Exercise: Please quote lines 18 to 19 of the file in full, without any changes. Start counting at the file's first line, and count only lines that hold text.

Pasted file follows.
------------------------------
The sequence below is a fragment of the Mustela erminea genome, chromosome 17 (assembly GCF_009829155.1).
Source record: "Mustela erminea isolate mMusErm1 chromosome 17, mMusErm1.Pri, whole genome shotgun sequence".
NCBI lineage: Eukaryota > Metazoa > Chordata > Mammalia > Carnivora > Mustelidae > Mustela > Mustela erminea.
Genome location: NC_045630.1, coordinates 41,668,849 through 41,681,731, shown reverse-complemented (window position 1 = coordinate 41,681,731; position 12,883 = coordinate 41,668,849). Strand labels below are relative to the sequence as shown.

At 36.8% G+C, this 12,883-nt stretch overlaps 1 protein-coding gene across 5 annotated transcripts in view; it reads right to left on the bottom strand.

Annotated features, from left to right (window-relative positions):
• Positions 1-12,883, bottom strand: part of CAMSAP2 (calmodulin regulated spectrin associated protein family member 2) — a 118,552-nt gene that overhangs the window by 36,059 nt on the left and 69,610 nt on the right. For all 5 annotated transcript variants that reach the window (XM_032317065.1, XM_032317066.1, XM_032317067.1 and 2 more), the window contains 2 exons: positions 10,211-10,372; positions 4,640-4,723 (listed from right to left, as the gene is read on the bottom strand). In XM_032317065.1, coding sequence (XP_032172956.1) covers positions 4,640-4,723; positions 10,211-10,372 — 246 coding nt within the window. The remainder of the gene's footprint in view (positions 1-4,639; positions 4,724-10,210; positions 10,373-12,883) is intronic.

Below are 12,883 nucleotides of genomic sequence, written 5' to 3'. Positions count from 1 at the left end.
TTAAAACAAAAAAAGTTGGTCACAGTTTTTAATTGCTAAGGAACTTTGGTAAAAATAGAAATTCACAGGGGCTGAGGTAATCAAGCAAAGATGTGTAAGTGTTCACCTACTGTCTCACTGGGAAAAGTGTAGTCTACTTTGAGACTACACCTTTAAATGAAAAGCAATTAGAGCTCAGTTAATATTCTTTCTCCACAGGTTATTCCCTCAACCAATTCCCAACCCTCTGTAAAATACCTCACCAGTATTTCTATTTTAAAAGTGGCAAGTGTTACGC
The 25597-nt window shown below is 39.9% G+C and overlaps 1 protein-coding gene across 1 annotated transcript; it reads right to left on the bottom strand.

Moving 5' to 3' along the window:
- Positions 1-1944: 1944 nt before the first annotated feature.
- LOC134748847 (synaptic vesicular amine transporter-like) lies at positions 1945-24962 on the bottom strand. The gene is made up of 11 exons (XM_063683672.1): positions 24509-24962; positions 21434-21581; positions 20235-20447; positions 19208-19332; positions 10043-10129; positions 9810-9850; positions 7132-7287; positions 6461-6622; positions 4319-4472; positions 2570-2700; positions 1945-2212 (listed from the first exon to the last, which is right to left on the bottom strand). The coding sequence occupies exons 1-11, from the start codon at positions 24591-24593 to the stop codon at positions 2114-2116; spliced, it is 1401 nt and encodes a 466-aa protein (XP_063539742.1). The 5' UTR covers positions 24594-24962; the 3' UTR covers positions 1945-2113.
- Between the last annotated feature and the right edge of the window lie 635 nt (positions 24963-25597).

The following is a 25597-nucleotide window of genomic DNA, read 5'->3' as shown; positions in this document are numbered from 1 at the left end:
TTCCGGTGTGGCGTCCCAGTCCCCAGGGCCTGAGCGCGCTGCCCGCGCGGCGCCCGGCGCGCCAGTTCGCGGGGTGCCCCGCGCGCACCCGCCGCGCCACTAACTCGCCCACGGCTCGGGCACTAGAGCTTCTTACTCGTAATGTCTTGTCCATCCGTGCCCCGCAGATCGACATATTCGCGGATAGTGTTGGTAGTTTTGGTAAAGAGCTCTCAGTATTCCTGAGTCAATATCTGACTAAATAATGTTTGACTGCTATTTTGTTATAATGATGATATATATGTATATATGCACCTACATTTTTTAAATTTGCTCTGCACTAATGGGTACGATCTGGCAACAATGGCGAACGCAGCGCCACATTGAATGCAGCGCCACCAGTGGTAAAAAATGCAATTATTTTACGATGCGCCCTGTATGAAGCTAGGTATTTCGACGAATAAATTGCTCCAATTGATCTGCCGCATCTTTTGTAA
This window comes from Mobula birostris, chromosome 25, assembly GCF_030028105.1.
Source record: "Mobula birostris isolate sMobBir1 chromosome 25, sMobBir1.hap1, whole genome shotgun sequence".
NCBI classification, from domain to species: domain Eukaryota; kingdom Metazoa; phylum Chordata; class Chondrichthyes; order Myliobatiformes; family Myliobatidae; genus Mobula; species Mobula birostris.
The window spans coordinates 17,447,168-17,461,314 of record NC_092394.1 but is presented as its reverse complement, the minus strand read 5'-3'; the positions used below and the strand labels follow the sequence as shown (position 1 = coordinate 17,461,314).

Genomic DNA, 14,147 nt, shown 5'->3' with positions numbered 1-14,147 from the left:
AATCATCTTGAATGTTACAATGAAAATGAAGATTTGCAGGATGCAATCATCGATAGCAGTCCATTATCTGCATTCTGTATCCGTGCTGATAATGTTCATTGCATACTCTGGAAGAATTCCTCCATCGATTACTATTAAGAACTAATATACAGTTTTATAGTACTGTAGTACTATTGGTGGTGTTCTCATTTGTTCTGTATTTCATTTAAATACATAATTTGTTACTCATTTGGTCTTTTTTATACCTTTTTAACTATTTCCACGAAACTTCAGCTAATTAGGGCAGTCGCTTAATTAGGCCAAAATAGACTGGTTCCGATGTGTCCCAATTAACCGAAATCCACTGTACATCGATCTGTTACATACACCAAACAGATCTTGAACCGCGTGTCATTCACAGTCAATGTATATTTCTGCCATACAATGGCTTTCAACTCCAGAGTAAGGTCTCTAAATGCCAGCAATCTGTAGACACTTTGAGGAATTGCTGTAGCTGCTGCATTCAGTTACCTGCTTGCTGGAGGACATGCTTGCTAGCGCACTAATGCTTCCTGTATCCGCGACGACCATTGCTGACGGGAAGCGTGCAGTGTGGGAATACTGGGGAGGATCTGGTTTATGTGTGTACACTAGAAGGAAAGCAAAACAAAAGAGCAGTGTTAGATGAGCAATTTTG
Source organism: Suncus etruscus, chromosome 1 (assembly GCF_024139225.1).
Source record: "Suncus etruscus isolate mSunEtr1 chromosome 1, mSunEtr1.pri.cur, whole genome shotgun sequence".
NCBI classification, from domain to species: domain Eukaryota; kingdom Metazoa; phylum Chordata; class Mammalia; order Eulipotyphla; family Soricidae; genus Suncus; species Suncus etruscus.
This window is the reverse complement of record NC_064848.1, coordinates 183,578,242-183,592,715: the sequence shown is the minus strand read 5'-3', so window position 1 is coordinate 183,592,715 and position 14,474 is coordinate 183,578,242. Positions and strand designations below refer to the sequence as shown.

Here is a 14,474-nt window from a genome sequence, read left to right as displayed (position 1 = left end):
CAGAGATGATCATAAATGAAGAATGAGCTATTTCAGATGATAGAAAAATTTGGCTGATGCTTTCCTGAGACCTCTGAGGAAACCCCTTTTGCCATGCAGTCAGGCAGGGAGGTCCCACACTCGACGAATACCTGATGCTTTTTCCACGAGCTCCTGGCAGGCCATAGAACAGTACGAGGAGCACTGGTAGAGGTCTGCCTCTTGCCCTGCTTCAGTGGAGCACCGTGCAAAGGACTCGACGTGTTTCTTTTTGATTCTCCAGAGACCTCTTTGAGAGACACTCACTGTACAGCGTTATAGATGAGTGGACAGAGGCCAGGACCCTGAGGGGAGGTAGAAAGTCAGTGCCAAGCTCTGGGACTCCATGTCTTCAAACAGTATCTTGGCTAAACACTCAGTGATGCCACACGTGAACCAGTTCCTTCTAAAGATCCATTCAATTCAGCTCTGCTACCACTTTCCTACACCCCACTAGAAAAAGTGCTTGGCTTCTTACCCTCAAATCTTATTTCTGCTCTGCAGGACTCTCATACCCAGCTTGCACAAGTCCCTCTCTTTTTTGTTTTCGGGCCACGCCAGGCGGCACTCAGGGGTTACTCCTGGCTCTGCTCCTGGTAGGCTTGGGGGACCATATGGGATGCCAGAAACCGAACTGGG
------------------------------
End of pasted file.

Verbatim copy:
Source record: "Mobula birostris isolate sMobBir1 chromosome 25, sMobBir1.hap1, whole genome shotgun sequence".
NCBI classification, from domain to species: domain Eukaryota; kingdom Metazoa; phylum Chordata; class Chondrichthyes; order Myliobatiformes; family Myliobatidae; genus Mobula; species Mobula birostris.